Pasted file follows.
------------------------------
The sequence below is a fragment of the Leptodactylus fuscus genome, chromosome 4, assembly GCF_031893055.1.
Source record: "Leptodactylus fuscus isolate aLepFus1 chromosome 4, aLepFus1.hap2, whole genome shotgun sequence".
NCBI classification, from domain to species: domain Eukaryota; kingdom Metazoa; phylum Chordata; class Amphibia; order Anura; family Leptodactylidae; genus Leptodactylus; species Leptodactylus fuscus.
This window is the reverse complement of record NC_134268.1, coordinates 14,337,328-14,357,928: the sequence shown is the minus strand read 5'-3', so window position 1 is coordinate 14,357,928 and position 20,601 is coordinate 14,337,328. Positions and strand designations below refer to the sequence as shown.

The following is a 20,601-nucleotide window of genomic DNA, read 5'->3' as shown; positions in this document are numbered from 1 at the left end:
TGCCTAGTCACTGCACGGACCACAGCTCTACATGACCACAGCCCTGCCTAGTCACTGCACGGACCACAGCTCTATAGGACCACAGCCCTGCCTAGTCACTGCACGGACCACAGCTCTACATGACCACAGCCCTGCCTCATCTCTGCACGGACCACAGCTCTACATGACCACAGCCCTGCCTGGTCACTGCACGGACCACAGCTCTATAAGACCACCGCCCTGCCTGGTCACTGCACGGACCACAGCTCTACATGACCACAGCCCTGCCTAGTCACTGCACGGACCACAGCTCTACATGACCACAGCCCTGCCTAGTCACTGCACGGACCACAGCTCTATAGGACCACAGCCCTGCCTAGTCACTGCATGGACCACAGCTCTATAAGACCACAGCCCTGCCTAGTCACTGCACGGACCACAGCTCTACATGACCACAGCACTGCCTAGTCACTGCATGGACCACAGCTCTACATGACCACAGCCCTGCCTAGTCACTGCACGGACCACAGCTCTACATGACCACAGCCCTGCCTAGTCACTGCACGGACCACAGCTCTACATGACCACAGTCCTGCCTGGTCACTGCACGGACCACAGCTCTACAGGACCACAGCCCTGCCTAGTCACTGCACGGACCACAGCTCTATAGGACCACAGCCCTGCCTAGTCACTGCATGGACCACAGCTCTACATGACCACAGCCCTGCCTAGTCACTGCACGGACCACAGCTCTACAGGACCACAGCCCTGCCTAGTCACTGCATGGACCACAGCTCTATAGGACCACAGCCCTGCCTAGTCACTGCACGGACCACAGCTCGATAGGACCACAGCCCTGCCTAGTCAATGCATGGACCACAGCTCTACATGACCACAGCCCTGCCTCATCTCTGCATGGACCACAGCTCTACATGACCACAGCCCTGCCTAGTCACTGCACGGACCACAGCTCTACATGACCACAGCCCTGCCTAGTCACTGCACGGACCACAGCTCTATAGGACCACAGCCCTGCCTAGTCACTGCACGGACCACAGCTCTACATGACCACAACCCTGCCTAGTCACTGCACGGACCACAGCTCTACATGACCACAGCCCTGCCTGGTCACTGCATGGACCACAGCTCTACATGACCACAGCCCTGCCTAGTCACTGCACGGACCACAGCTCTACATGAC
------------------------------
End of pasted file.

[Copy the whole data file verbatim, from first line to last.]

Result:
The sequence below is a fragment of the Leptodactylus fuscus genome, chromosome 4, assembly GCF_031893055.1.
Source record: "Leptodactylus fuscus isolate aLepFus1 chromosome 4, aLepFus1.hap2, whole genome shotgun sequence".
NCBI classification, from domain to species: domain Eukaryota; kingdom Metazoa; phylum Chordata; class Amphibia; order Anura; family Leptodactylidae; genus Leptodactylus; species Leptodactylus fuscus.
This window is the reverse complement of record NC_134268.1, coordinates 14,337,328-14,357,928: the sequence shown is the minus strand read 5'-3', so window position 1 is coordinate 14,357,928 and position 20,601 is coordinate 14,337,328. Positions and strand designations below refer to the sequence as shown.

The following is a 20,601-nucleotide window of genomic DNA, read 5'->3' as shown; positions in this document are numbered from 1 at the left end:
TGCCTAGTCACTGCACGGACCACAGCTCTACATGACCACAGCCCTGCCTAGTCACTGCACGGACCACAGCTCTATAGGACCACAGCCCTGCCTAGTCACTGCACGGACCACAGCTCTACATGACCACAGCCCTGCCTCATCTCTGCACGGACCACAGCTCTACATGACCACAGCCCTGCCTGGTCACTGCACGGACCACAGCTCTATAAGACCACCGCCCTGCCTGGTCACTGCACGGACCACAGCTCTACATGACCACAGCCCTGCCTAGTCACTGCACGGACCACAGCTCTACATGACCACAGCCCTGCCTAGTCACTGCACGGACCACAGCTCTATAGGACCACAGCCCTGCCTAGTCACTGCATGGACCACAGCTCTATAAGACCACAGCCCTGCCTAGTCACTGCACGGACCACAGCTCTACATGACCACAGCACTGCCTAGTCACTGCATGGACCACAGCTCTACATGACCACAGCCCTGCCTAGTCACTGCACGGACCACAGCTCTACATGACCACAGCCCTGCCTAGTCACTGCACGGACCACAGCTCTACATGACCACAGTCCTGCCTGGTCACTGCACGGACCACAGCTCTACAGGACCACAGCCCTGCCTAGTCACTGCACGGACCACAGCTCTATAGGACCACAGCCCTGCCTAGTCACTGCATGGACCACAGCTCTACATGACCACAGCCCTGCCTAGTCACTGCACGGACCACAGCTCTACAGGACCACAGCCCTGCCTAGTCACTGCATGGACCACAGCTCTATAGGACCACAGCCCTGCCTAGTCACTGCACGGACCACAGCTCGATAGGACCACAGCCCTGCCTAGTCAATGCATGGACCACAGCTCTACATGACCACAGCCCTGCCTCATCTCTGCATGGACCACAGCTCTACATGACCACAGCCCTGCCTAGTCACTGCACGGACCACAGCTCTACATGACCACAGCCCTGCCTAGTCACTGCACGGACCACAGCTCTATAGGACCACAGCCCTGCCTAGTCACTGCACGGACCACAGCTCTACATGACCACAACCCTGCCTAGTCACTGCACGGACCACAGCTCTACATGACCACAGCCCTGCCTGGTCACTGCATGGACCACAGCTCTACATGACCACAGCCCTGCCTAGTCACTGCACGGACCACAGCTCTACATGAC